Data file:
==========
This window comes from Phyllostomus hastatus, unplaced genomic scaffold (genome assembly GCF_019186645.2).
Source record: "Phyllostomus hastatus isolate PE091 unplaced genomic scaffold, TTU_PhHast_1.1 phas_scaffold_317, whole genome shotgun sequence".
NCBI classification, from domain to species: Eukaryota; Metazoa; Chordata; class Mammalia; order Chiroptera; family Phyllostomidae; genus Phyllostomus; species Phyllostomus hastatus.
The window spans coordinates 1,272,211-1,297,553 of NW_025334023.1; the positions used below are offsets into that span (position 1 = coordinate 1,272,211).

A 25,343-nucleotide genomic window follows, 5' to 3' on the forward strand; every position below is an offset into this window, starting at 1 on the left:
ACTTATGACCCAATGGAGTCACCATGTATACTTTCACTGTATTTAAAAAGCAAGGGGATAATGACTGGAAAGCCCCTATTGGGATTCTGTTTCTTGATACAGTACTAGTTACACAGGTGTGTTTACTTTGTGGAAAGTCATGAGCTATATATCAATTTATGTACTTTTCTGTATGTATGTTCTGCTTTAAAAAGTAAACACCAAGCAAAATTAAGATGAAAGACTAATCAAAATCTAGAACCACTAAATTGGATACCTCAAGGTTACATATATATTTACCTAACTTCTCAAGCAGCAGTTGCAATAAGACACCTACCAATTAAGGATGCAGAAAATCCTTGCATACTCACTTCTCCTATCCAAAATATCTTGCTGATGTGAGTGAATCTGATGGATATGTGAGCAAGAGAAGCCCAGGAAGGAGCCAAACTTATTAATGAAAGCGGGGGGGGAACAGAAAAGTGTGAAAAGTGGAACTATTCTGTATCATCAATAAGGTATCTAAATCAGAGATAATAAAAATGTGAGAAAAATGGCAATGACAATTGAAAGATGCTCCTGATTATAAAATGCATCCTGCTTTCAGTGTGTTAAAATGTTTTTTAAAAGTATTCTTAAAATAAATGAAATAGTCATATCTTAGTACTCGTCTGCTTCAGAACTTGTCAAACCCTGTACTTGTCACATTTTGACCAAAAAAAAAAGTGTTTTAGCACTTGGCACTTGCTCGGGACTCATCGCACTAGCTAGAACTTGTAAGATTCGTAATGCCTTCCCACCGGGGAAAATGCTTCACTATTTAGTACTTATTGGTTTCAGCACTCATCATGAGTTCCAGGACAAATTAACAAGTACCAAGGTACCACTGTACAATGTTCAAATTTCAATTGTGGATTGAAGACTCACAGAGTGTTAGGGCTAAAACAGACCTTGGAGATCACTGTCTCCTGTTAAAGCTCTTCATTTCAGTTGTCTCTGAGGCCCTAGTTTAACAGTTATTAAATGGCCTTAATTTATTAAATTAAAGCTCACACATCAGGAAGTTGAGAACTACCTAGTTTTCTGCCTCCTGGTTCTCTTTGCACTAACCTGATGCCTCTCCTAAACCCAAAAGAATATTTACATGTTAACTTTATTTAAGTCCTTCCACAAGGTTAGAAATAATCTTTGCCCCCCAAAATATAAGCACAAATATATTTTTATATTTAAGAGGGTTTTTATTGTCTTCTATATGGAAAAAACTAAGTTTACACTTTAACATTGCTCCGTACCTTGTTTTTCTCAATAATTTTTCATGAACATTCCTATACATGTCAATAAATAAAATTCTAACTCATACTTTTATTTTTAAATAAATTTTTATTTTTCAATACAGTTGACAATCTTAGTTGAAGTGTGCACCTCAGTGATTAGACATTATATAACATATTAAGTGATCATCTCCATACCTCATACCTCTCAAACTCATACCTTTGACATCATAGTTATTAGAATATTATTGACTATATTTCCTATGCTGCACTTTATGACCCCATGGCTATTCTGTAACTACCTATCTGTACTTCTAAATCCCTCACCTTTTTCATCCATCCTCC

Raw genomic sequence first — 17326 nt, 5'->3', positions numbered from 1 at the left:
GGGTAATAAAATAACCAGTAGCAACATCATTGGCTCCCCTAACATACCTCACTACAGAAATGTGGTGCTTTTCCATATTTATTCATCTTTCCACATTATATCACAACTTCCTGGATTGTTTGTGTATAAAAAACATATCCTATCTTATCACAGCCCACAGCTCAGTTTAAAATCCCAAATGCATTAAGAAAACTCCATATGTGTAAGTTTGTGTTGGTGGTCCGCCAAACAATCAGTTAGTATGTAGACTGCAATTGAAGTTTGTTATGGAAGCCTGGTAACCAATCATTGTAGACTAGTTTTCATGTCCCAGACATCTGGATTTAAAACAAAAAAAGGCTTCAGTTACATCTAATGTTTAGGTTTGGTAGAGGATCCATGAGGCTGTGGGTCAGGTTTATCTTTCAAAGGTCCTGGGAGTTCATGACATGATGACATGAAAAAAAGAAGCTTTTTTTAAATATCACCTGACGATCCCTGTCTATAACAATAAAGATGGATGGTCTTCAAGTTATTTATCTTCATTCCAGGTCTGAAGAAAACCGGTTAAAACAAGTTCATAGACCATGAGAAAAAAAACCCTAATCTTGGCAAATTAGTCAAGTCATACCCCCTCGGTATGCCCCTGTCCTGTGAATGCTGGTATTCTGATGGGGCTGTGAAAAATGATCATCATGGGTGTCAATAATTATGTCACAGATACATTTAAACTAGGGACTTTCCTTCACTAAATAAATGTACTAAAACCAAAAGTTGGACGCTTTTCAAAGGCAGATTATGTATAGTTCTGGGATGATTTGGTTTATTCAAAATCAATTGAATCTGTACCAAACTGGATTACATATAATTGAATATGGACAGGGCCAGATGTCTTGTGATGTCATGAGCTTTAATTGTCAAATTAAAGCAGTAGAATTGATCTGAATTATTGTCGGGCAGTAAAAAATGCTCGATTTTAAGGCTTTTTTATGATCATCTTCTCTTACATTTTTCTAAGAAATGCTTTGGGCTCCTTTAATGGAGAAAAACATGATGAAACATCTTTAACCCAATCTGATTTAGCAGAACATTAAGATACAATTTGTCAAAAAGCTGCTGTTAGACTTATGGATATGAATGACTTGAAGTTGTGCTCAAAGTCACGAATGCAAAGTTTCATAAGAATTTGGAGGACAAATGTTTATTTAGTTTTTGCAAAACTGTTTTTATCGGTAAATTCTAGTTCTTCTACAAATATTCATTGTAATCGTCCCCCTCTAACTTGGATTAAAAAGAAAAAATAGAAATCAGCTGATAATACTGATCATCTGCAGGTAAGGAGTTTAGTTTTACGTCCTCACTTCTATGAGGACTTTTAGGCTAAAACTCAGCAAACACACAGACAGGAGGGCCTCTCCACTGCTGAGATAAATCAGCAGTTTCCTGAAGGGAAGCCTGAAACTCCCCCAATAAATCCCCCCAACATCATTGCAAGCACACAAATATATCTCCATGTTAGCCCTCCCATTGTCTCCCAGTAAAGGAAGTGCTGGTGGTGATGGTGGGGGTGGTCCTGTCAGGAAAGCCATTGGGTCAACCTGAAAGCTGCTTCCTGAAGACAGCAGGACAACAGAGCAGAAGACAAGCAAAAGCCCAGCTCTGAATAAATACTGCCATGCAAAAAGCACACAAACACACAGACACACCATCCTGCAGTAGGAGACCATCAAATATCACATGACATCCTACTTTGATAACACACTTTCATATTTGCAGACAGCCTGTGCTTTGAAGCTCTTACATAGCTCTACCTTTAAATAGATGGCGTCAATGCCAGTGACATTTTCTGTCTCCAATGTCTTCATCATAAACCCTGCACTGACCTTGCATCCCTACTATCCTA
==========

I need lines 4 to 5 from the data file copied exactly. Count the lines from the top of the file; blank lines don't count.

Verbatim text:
The window spans coordinates 1,272,211-1,297,553 of NW_025334023.1; the positions used below are offsets into that span (position 1 = coordinate 1,272,211).

A 25,343-nucleotide genomic window follows, 5' to 3' on the forward strand; every position below is an offset into this window, starting at 1 on the left: